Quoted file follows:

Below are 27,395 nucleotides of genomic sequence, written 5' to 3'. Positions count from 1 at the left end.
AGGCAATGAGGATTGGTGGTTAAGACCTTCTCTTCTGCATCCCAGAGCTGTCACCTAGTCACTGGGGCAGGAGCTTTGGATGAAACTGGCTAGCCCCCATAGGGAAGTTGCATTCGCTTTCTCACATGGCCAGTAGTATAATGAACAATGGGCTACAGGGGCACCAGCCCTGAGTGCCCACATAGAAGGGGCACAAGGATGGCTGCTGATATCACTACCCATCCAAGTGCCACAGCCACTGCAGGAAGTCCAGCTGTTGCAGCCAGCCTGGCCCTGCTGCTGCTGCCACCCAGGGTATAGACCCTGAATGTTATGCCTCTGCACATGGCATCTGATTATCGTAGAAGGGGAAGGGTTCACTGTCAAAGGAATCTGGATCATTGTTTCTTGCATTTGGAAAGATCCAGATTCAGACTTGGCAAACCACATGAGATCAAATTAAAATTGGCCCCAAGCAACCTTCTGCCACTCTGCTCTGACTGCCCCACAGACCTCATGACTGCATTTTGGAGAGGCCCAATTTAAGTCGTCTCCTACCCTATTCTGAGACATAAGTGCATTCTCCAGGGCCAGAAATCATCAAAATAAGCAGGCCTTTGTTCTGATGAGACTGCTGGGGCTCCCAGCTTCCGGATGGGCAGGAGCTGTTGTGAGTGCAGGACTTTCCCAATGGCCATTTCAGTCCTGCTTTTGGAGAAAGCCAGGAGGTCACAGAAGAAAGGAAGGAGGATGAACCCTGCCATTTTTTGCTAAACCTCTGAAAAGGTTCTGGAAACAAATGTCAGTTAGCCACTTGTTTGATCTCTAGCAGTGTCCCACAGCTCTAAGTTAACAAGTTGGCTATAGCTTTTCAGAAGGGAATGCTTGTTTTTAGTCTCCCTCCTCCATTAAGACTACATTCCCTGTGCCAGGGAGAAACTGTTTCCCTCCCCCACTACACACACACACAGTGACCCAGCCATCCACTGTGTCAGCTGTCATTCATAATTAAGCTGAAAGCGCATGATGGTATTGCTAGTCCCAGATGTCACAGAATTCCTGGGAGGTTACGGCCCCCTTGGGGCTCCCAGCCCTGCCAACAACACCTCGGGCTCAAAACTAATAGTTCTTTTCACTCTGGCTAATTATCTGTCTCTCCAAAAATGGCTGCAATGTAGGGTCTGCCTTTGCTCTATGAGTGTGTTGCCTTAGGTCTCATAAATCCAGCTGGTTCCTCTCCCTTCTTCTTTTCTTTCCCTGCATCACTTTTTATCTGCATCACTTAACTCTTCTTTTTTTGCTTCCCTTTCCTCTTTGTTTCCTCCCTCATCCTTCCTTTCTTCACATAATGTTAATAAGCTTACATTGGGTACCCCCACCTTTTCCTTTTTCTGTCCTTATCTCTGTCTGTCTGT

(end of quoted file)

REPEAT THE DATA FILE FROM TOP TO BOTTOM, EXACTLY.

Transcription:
Below are 27,395 nucleotides of genomic sequence, written 5' to 3'. Positions count from 1 at the left end.
AGGCAATGAGGATTGGTGGTTAAGACCTTCTCTTCTGCATCCCAGAGCTGTCACCTAGTCACTGGGGCAGGAGCTTTGGATGAAACTGGCTAGCCCCCATAGGGAAGTTGCATTCGCTTTCTCACATGGCCAGTAGTATAATGAACAATGGGCTACAGGGGCACCAGCCCTGAGTGCCCACATAGAAGGGGCACAAGGATGGCTGCTGATATCACTACCCATCCAAGTGCCACAGCCACTGCAGGAAGTCCAGCTGTTGCAGCCAGCCTGGCCCTGCTGCTGCTGCCACCCAGGGTATAGACCCTGAATGTTATGCCTCTGCACATGGCATCTGATTATCGTAGAAGGGGAAGGGTTCACTGTCAAAGGAATCTGGATCATTGTTTCTTGCATTTGGAAAGATCCAGATTCAGACTTGGCAAACCACATGAGATCAAATTAAAATTGGCCCCAAGCAACCTTCTGCCACTCTGCTCTGACTGCCCCACAGACCTCATGACTGCATTTTGGAGAGGCCCAATTTAAGTCGTCTCCTACCCTATTCTGAGACATAAGTGCATTCTCCAGGGCCAGAAATCATCAAAATAAGCAGGCCTTTGTTCTGATGAGACTGCTGGGGCTCCCAGCTTCCGGATGGGCAGGAGCTGTTGTGAGTGCAGGACTTTCCCAATGGCCATTTCAGTCCTGCTTTTGGAGAAAGCCAGGAGGTCACAGAAGAAAGGAAGGAGGATGAACCCTGCCATTTTTTGCTAAACCTCTGAAAAGGTTCTGGAAACAAATGTCAGTTAGCCACTTGTTTGATCTCTAGCAGTGTCCCACAGCTCTAAGTTAACAAGTTGGCTATAGCTTTTCAGAAGGGAATGCTTGTTTTTAGTCTCCCTCCTCCATTAAGACTACATTCCCTGTGCCAGGGAGAAACTGTTTCCCTCCCCCACTACACACACACACAGTGACCCAGCCATCCACTGTGTCAGCTGTCATTCATAATTAAGCTGAAAGCGCATGATGGTATTGCTAGTCCCAGATGTCACAGAATTCCTGGGAGGTTACGGCCCCCTTGGGGCTCCCAGCCCTGCCAACAACACCTCGGGCTCAAAACTAATAGTTCTTTTCACTCTGGCTAATTATCTGTCTCTCCAAAAATGGCTGCAATGTAGGGTCTGCCTTTGCTCTATGAGTGTGTTGCCTTAGGTCTCATAAATCCAGCTGGTTCCTCTCCCTTCTTCTTTTCTTTCCCTGCATCACTTTTTATCTGCATCACTTAACTCTTCTTTTTTTGCTTCCCTTTCCTCTTTGTTTCCTCCCTCATCCTTCCTTTCTTCACATAATGTTAATAAGCTTACATTGGGTACCCCCACCTTTTCCTTTTTCTGTCCTTATCTCTGTCTGTCTGT